• A super-easy way to promote the pledge in daily life is to purchase and wear PTP-themed merchandise, especially when you do PTP-themed activities, but also just out and about – it’s a great conversation starter.
  • Once you gather enough signatures, you would want to focus on coordinating people in their volunteer activities, decreasing your own time doing ground-level activities. Once you have about 5 people in the area interested in the PTP, start organizing meetings: here’s one typical videotaped meeting with an agenda attached in the video description that comes from the early stage of setting up an area group.
  • We suggest you focus these volunteers first on gathering more signatures, enough to form a solid core team in your area of about 20-30 consistent volunteers. At the same time, you’ll want to form a coordinating committee, of about 3-5 people, who can each take charge of different areas of PTP activities and work together to coordinate other volunteers. As you start having increased numbers of people participating, check out these guidelines to help you lead effectively.
  • Once you gather at least 250 signatures, and get a person who is able to take charge of lobbying, you will be ready to start lobbying local-level elected or appointed officials and other public figures in your locale to take the pledge, using the guidelines here. Of course, you can do virtual lobbying earlier, through sending them emails and tweeting them and sending Facebook messages and calling them, but do not take the time to meet them in-person until you have gathered 250 signatures as they will be unlikely to listen to you.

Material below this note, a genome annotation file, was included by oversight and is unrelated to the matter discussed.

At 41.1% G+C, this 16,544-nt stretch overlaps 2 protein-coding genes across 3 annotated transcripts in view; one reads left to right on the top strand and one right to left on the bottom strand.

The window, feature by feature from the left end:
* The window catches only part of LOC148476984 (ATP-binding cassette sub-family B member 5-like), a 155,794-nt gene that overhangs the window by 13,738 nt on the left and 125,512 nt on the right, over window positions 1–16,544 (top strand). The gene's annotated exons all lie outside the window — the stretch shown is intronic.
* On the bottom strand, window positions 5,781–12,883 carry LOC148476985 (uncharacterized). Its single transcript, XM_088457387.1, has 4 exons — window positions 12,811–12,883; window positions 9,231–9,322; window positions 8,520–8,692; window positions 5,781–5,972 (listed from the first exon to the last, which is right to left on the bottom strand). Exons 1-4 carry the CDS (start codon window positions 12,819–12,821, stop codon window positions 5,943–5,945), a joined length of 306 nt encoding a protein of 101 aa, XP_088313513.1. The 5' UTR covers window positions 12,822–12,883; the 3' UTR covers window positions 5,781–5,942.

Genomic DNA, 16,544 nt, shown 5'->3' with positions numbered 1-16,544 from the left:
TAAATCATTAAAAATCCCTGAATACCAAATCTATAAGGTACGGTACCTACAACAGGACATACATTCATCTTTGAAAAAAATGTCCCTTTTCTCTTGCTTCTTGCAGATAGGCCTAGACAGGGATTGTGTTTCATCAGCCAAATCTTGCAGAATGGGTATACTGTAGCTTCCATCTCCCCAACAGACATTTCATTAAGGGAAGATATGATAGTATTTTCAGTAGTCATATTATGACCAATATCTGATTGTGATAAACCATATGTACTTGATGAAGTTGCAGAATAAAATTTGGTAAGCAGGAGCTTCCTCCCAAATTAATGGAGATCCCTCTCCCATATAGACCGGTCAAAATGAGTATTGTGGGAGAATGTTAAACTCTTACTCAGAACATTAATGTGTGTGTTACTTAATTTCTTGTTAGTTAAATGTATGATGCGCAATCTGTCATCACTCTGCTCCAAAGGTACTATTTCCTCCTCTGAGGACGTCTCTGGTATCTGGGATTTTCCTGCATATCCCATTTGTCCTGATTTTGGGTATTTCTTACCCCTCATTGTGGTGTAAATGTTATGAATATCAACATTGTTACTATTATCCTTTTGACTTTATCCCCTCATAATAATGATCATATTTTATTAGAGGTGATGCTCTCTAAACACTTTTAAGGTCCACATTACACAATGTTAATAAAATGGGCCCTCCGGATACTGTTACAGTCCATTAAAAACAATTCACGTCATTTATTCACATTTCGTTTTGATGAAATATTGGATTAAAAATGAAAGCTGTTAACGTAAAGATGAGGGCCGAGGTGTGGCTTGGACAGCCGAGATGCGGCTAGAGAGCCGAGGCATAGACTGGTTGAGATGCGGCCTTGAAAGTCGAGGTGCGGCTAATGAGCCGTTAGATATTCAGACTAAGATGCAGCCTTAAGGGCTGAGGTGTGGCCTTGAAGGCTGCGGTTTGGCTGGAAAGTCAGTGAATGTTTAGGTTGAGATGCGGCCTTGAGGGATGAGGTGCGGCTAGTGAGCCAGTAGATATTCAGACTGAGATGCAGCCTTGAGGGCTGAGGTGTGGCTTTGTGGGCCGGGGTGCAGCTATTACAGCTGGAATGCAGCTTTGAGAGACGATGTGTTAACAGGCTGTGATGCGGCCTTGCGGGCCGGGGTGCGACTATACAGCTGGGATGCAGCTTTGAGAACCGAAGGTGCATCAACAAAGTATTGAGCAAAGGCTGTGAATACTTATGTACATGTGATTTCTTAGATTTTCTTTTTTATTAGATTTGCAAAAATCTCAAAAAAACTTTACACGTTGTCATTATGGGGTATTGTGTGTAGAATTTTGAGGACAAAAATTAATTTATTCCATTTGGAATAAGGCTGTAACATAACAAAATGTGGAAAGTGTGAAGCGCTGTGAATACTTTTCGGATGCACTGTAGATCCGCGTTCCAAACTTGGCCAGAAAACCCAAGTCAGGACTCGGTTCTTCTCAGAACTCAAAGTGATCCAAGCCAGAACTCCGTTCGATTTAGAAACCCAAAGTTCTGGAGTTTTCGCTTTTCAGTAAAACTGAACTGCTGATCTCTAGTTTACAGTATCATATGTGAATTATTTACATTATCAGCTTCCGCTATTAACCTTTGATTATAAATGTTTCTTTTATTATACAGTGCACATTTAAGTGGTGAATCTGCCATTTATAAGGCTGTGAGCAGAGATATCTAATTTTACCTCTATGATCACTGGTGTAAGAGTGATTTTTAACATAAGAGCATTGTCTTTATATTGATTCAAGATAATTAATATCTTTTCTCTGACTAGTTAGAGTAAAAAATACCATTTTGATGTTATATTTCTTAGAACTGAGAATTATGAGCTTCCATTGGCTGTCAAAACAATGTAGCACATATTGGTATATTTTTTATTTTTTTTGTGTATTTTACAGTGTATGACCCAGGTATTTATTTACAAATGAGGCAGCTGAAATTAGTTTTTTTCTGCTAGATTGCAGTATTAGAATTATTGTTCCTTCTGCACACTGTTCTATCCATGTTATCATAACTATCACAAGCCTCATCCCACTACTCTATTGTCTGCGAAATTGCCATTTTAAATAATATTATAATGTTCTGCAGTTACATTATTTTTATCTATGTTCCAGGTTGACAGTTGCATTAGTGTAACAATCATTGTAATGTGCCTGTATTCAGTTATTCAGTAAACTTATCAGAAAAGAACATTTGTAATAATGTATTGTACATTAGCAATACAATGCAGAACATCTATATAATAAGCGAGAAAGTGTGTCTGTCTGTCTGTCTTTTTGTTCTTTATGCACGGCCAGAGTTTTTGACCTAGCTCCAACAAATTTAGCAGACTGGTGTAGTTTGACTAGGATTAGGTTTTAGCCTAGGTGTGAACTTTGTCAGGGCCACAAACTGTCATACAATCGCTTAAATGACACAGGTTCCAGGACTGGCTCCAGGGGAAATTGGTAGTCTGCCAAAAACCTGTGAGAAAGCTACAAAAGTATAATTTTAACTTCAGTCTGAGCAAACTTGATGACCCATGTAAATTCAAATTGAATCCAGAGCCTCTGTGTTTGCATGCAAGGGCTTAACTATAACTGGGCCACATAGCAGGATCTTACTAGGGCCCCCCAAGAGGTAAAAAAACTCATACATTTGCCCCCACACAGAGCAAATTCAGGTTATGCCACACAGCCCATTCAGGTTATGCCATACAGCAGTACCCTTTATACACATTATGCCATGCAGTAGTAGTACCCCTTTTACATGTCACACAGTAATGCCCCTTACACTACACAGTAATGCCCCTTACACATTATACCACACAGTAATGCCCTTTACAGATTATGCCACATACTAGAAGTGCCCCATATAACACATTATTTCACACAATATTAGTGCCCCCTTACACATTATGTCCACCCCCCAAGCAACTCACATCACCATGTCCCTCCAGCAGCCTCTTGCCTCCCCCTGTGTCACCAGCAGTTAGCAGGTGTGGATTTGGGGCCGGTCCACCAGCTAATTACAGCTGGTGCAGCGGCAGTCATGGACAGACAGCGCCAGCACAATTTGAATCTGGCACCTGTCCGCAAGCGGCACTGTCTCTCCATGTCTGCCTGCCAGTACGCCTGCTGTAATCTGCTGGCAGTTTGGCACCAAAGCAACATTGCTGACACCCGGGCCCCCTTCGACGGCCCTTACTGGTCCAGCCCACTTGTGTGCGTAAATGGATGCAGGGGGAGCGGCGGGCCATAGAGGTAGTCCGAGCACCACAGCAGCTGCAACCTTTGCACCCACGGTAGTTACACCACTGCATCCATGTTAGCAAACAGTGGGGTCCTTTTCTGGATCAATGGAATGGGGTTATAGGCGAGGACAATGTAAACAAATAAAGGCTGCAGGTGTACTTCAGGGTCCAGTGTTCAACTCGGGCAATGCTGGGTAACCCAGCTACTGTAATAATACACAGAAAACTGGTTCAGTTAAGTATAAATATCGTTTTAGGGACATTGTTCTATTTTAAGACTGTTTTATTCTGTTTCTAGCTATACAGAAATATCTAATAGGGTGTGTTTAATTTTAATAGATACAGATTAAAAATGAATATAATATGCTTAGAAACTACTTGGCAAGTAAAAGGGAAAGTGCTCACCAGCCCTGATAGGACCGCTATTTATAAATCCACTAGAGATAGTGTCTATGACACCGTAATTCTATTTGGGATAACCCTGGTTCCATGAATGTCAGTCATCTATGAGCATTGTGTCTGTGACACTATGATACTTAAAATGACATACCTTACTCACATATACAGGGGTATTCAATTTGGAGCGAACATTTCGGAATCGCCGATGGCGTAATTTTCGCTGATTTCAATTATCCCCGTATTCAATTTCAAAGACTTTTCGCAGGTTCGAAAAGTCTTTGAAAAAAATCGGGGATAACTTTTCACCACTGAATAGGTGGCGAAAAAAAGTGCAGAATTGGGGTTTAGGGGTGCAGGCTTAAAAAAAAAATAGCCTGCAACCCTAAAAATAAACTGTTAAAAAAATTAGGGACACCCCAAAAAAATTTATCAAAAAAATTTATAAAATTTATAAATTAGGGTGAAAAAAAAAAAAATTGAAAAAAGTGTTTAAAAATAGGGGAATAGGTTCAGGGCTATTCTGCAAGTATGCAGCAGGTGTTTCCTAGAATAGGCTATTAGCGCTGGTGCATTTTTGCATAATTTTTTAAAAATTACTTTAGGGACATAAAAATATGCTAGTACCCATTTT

• In lobbying public officials, we advise you to start with candidates for office rather than office-holders, as the candidates will be more likely to take the pledge, since they have less to lose by doing so. Once a candidate for office takes the pledge, you can then go to incumbents and tell them that the candidate for office took it, and you also have a lot of signatures from their constituents asking them to take it, and see if they take it. After you get a dozen or so public figures signed up, you will want to establish a monitoring system, following the directions at this link.
  • Try to set up collaborations with local groups interested in the PTP, which would usually be various kinds of grassroots political or civic education or science-themed activism groups. Ask leaders in those groups to take the PTP, and get the whole group committed to the PTP, and they will then help you advance the PTP message. Also coordinate with local branches of national organizations.